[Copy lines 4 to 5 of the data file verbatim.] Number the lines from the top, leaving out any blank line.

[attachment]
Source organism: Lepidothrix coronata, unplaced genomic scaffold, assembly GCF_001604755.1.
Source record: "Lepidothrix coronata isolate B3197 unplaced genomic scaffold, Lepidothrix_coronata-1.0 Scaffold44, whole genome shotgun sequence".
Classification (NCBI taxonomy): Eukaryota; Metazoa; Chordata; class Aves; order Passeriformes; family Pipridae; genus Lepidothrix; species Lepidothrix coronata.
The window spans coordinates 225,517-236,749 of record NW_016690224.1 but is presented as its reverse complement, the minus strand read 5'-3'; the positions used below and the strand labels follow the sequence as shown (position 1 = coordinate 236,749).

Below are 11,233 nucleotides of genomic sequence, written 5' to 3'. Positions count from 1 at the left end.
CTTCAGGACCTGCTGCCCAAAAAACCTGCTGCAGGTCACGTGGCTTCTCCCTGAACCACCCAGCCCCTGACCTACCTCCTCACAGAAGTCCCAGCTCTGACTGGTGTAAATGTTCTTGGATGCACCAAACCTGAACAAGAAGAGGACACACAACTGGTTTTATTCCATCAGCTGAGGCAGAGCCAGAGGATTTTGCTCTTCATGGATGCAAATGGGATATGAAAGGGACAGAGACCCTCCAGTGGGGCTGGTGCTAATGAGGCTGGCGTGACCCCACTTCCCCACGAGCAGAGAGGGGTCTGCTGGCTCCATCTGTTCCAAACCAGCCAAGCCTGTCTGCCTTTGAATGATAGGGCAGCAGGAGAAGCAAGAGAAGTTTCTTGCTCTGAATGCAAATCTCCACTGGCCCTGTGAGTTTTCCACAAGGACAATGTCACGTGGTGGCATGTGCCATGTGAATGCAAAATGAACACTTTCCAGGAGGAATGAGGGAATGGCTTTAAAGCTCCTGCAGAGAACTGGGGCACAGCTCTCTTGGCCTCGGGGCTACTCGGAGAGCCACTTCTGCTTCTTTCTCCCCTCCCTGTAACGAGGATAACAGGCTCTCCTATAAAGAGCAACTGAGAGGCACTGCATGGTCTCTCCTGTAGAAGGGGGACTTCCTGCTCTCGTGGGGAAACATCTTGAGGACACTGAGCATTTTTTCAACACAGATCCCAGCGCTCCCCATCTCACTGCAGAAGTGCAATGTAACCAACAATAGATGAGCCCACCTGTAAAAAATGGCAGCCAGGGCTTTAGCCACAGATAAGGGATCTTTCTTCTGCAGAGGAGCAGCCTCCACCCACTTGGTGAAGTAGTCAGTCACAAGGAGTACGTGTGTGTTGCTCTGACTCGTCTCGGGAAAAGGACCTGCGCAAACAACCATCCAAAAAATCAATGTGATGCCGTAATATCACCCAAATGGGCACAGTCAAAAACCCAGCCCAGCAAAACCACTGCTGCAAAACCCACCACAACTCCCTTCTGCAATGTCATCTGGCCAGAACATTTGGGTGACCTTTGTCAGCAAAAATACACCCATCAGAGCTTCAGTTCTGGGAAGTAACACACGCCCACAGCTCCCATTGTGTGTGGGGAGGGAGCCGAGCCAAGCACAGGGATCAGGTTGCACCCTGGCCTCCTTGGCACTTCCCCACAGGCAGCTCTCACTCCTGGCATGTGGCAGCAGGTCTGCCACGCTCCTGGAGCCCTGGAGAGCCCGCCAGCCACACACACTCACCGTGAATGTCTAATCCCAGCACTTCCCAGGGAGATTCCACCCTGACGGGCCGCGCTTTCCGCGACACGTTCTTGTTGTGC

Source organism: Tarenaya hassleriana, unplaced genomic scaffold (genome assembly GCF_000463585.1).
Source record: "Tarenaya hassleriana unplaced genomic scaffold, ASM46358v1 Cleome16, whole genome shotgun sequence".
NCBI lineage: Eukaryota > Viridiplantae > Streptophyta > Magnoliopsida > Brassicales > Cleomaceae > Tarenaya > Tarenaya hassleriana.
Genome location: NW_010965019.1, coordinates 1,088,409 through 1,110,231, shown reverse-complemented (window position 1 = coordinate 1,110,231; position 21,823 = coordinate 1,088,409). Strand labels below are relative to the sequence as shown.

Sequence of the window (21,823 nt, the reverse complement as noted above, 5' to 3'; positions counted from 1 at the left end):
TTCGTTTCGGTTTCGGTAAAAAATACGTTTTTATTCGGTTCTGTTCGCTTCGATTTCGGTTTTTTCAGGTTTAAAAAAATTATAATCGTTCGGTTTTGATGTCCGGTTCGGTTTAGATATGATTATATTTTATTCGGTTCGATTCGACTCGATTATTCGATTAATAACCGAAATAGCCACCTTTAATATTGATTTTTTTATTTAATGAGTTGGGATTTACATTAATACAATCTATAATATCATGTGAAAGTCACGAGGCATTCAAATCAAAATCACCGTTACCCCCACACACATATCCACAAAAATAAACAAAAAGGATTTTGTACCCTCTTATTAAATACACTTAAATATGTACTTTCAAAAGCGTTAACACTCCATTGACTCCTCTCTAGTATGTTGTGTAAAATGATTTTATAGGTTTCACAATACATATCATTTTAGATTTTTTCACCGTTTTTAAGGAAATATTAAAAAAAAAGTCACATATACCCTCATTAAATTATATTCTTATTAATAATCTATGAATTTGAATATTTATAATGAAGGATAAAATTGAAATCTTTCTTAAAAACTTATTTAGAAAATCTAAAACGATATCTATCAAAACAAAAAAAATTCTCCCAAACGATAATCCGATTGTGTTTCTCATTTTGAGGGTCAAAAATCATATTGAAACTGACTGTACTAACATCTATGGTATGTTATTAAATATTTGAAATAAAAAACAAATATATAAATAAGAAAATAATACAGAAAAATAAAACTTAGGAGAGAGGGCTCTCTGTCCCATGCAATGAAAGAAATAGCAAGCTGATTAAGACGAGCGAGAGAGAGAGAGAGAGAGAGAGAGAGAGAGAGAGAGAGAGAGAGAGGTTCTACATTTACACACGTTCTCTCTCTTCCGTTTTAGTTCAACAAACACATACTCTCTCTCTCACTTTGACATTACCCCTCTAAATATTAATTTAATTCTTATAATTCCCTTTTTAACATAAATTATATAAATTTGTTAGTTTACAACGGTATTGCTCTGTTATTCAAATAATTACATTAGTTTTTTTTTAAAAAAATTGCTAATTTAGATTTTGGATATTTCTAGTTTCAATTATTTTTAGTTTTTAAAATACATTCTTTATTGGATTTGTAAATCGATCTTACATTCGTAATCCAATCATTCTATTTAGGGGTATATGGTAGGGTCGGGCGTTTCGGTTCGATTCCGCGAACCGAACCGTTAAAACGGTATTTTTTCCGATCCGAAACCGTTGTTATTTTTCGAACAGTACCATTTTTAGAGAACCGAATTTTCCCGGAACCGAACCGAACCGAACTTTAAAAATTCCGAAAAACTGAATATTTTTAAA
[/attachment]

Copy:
The window spans coordinates 225,517-236,749 of record NW_016690224.1 but is presented as its reverse complement, the minus strand read 5'-3'; the positions used below and the strand labels follow the sequence as shown (position 1 = coordinate 236,749).

Below are 11,233 nucleotides of genomic sequence, written 5' to 3'. Positions count from 1 at the left end.